Curatorial Activism An Ethical Approach to Environmental Activism in India

The research concerns the relevance of curatorial activism and the role of curators in growing audience engagement in various on-site and off-site events. This project pursues the concept of curatorial activism, as defined by Dr. Maura Reilly (Reilly 2018), in an attempt to discuss its approach to environmental concerns.

A country’s environmental issues are directly related to its level of economic development and availability of natural resources. The rapid growth of population, poverty, urbanization, and other factors are responsible for environmental degradation in India. There is a need for collaboration among government agencies, NGOs, and the public to manage the issue and achieve sustainable development.

With the focus on environmental issues in the Indian context, the project aims to question the role of the curator in curatorial activism to address the problems of ecological conditions. The central research question in this project is ‘what is the impact of curating methods on audience engagement in environmental activism?’

Following this question, the natural supporting inquests are:

  • “Under which conditions can art and curatorial practices influence the audience and positively transform activist events?”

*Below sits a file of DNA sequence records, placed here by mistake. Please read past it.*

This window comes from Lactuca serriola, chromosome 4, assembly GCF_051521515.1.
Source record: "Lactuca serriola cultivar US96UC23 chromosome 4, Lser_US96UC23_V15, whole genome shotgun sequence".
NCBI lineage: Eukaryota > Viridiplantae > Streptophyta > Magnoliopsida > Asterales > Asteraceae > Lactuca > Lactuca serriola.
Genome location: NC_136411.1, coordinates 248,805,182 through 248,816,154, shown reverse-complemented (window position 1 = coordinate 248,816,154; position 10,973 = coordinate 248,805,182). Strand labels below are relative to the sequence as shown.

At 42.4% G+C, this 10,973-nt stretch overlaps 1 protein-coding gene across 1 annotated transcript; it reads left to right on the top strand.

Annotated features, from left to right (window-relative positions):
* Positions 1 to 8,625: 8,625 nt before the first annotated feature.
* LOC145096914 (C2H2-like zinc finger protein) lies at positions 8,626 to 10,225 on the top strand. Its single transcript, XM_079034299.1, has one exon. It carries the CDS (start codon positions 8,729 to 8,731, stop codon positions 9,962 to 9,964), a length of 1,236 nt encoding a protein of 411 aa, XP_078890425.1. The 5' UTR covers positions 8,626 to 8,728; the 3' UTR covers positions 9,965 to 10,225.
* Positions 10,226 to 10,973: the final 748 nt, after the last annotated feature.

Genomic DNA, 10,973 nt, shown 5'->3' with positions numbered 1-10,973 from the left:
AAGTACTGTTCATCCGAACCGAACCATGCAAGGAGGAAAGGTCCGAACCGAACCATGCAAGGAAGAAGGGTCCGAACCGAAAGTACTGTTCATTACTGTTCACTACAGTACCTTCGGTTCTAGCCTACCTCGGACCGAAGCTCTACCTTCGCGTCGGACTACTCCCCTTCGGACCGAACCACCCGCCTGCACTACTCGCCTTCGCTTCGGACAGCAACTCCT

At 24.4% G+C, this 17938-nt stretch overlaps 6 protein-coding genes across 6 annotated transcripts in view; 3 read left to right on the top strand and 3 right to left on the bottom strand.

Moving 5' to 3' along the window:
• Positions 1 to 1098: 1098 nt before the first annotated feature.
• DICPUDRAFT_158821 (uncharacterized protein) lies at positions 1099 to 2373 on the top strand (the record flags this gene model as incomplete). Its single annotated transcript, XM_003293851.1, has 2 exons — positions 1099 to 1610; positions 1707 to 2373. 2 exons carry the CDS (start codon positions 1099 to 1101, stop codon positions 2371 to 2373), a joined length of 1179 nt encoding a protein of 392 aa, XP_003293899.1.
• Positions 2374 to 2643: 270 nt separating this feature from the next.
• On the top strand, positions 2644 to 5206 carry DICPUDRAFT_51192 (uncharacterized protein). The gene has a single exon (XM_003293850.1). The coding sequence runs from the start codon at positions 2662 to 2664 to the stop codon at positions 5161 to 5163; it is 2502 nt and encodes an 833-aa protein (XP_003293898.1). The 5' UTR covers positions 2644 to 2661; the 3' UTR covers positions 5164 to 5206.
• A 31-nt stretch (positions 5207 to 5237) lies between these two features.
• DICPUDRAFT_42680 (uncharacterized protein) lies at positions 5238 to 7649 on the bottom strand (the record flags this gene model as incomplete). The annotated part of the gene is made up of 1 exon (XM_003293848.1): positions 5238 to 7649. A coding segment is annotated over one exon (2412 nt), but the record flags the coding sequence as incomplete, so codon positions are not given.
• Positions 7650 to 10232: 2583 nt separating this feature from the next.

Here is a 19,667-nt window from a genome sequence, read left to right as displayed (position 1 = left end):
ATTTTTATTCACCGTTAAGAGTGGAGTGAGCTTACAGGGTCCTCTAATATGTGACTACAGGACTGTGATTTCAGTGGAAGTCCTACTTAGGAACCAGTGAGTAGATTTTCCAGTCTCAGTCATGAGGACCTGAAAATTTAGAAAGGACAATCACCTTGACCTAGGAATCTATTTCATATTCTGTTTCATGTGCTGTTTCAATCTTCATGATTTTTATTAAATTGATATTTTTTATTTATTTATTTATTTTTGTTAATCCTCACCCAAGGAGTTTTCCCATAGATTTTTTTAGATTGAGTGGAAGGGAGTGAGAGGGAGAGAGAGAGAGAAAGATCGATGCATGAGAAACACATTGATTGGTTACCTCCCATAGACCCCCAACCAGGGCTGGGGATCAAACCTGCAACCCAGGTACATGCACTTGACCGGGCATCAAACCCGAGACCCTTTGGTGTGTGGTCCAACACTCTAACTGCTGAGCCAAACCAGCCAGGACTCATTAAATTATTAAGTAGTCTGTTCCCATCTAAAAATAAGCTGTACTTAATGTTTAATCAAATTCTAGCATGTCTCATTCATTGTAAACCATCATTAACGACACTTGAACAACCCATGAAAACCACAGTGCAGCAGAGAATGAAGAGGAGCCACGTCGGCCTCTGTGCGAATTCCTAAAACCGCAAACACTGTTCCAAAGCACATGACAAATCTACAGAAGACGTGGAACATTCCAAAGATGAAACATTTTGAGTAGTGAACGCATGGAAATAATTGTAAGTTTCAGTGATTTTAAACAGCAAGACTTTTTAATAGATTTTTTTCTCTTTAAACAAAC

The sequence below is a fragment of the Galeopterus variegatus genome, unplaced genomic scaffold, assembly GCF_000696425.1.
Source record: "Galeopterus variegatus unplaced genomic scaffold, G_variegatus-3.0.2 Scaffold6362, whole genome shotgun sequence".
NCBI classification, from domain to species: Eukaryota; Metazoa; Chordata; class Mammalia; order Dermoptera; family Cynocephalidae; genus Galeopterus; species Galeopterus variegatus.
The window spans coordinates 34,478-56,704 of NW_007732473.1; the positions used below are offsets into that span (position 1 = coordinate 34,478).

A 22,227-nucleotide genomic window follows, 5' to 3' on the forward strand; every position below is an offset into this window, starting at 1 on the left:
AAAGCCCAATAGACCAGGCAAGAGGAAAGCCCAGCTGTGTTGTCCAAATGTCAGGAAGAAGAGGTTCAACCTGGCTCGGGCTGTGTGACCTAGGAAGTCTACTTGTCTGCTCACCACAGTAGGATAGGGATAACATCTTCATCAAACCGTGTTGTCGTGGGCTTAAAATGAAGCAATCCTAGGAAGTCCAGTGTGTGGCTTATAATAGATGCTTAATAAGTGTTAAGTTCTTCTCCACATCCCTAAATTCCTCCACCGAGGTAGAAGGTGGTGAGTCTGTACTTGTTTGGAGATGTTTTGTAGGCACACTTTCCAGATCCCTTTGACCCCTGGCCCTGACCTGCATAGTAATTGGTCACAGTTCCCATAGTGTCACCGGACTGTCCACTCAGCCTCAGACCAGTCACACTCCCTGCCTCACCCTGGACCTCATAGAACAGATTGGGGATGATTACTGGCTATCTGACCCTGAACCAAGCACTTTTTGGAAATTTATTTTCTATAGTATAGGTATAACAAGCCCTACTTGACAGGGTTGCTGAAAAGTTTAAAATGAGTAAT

• “Can audience engagement data be captured and used to aid the environmentalist cause?”

Following these questions, the project’s research objectives are:

  • To explore the boundaries of novel Indian art practices in environmental activism.
  • To evaluate the potential and benefits of public art practices in India and of the curatorial approach to address the challenges of eco-sustainability.
  • To study and analyze audience responses to ecological activist events in India.

The research seeks to determine whether the practice, theory, purposes, and goals of curatorial activism are working in collaboration. It also endeavours to produce a rich, original, and practice-based inquiry by organizing events and symposiums in collaboration with environmental activist groups-XR and EFI and government universities all over India. This strand of research would involve the observations of visitor behaviour, potentially allowing for ethnographic as well as phenomenological insights. It will also include observing and mapping of visitors’ reactions- the duration of their visits, their interactions with others, and their patterns of movement around the events. Through the use of these methods, the project will seek to identify current trends and the impact of activist movements on change.

Short Biography

Shubhani is a PhD candidate at BTU and will be starting her research degree in April 2021. She is currently working as a Gallery Manager and Programme Coordinator at Gallery Latitude 28, New Delhi. Her research interests include curatorial activism and environmental art, leading to the formulation of her research.